Sunday, February 25, 2007

Daf Yomi - Megillah 18 - FLYING CAMELS AND MULES

The Mishna had stated: If a foreigner hears the Megillah read in Ashuris (Hebrew), he has fulfilled his obligation. The Gemora rules that this is true even if he doesn’t understand every word. Proof to this can be brought from the fact that nobody understands the precise meaning of the words הרמכים בני האחשתרנים, ha’achashtranim bnei haramachim (a species of swift camels), and nevertheless we fulfill the mitzvah. The Gemora provides the reason for this: The obligation of reading the Megillah is to publicize the miracle and that was accomplished.

It is noteworthy that Rashi in the Megillah understands the word achashtranim to be referring to a type of swift camel.

Ibn Ezra understands ramachim to mean horses and achashtranim to mean mules.

Rabbeinu Chananel might have had a different version in our Gemora since he states that women and unlearned men did not know the definition of these words, implying that learned men did know the translation.

The Reshash writes that ha’achashtranim bnei haramachim is referring to the riders on top of these animals.

The Rivash in his teshuvos (390) states that when he arrived in the city of Srakista, he observed that they would read the Megillah written in a foreign language on behalf of the women because they didn’t understand Hebrew. He wished to abolish this practice for two reasons: The Ramban rules that if one understands Hebrew and another language, he cannot fulfill his obligation by reading the other language and if so, the man reading the Megillah for the women could not discharge their obligation. Secondly, how could they know the precise translation of the words ha’achashtranim bnei haramachim?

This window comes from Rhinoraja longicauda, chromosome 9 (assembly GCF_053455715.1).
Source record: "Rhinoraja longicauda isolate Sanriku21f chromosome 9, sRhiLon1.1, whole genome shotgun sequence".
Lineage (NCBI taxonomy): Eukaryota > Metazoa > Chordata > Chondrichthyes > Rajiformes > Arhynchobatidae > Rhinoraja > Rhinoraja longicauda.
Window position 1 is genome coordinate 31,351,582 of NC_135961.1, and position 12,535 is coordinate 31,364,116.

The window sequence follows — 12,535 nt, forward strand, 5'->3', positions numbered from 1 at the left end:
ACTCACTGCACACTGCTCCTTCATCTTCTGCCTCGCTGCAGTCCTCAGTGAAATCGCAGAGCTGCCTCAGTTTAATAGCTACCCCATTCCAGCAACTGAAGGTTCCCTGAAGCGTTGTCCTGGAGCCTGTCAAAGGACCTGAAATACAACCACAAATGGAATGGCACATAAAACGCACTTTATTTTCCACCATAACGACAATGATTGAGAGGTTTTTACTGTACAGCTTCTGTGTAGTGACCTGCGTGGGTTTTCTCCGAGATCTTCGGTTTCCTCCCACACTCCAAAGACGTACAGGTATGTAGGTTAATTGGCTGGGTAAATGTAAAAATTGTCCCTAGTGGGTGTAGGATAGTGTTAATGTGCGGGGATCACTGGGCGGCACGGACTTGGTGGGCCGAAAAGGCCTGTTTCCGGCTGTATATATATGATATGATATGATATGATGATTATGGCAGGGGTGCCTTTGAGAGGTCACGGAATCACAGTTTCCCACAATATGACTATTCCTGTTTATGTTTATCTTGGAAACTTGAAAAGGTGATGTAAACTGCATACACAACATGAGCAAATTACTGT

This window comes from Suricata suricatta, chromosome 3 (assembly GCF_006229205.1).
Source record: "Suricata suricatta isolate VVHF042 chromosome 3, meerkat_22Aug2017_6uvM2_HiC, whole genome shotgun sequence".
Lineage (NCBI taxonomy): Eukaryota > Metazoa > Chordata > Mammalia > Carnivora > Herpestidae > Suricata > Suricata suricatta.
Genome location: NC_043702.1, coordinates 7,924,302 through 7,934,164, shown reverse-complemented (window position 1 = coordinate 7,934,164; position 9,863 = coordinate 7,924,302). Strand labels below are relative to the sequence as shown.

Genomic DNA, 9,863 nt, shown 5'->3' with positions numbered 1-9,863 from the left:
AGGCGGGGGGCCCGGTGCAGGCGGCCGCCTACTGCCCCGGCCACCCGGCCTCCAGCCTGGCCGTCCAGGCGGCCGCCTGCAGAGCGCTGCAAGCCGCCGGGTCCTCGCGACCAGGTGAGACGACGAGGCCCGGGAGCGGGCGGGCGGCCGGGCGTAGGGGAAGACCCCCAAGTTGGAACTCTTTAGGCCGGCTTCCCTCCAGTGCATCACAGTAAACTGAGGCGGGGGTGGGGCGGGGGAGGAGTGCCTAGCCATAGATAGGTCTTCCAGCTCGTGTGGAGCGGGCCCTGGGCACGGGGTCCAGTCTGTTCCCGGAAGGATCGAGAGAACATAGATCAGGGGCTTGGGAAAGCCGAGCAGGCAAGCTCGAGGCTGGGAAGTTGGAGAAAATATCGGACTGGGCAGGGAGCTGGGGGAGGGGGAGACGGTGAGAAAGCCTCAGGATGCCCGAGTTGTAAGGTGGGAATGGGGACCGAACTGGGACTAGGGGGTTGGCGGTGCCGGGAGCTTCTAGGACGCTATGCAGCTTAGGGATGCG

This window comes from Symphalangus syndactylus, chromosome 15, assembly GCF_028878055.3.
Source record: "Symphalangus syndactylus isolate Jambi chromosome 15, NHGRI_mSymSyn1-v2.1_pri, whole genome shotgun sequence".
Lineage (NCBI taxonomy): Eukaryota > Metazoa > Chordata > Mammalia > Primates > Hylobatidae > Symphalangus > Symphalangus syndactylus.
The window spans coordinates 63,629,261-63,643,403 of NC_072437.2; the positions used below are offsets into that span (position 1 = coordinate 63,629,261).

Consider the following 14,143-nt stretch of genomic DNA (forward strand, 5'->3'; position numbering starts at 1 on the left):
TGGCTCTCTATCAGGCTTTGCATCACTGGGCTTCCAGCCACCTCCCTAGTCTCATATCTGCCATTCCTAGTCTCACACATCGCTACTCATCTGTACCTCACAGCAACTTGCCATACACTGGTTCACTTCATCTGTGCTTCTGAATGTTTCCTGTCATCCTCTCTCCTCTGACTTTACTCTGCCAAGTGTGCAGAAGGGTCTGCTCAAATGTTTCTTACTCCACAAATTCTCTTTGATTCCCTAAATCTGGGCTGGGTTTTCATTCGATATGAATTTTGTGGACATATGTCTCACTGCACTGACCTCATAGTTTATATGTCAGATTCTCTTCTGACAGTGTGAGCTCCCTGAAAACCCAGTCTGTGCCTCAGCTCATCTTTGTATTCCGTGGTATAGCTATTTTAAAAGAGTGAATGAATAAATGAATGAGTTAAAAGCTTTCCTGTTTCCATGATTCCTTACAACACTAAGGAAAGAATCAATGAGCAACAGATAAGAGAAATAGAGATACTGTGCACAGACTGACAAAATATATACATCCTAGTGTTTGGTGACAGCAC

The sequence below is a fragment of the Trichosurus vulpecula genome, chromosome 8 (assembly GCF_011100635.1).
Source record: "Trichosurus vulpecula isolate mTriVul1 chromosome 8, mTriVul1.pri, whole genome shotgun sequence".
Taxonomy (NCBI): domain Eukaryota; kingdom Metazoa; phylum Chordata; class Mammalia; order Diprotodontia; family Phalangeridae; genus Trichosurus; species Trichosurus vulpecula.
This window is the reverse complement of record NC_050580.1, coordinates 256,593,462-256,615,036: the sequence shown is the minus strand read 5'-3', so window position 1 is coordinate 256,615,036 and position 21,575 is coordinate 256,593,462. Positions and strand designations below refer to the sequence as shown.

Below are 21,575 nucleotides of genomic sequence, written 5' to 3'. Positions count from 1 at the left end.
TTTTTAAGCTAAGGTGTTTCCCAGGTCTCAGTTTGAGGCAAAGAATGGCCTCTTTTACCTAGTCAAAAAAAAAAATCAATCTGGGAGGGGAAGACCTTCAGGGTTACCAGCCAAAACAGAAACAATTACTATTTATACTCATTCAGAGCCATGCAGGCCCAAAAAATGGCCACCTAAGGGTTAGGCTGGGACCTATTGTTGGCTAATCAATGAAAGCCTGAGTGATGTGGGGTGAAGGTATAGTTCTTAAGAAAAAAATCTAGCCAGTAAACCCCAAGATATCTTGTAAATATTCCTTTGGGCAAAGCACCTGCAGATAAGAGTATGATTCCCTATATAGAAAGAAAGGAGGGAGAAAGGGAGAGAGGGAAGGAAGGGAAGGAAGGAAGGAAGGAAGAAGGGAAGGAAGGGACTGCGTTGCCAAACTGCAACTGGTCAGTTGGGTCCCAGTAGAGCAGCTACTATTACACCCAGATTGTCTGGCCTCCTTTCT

The Rivash sent his ruling to the Ran and the Ran replied as follows: Perhaps the meaning of the Gemora is that the common person did not know the meaning of those words but the sages did know. The Ran does conclude that the translation of the people of Srakista is most definitely a mistake and therefore he agreed with the Rivash.

Reb Yaakov Emden comments that these animals are found in Persia and they are eight-legged camels who are extremely swift runners. The Gemora, at times, refers to a gamla parcha – a flying camel, must be without a doubt from the same family.

The Mishna Berura (690:34) rules that whenever one is fulfilling his obligation of reading the Megillah in a foreign language; he must recite the words ha’achashtranim bnei haramachim in Hebrew.


Anonymous said...

Does anyone explain the word "bnei?"

Anonymous said...

The Medrash states that when Rabbi Meir did not like a sevara, he would say lo yeried beni imachem. Netziv explains that beni means binah, intellect. Perhaps here the word binah teaches us that although the Gemara states that we do not know what these words mean, if one uses his binah, intellect, he can deduce the meaning, as evidenced by the above-quoted interpretations.

Anonymous said...

Bnai also come from Bain oh'vayin. The power of differentiation and deduction. This leads to binah- Rabbi Michael Munk

Anonymous said...

Get rabbi Slifkin on this im sure he has a pshat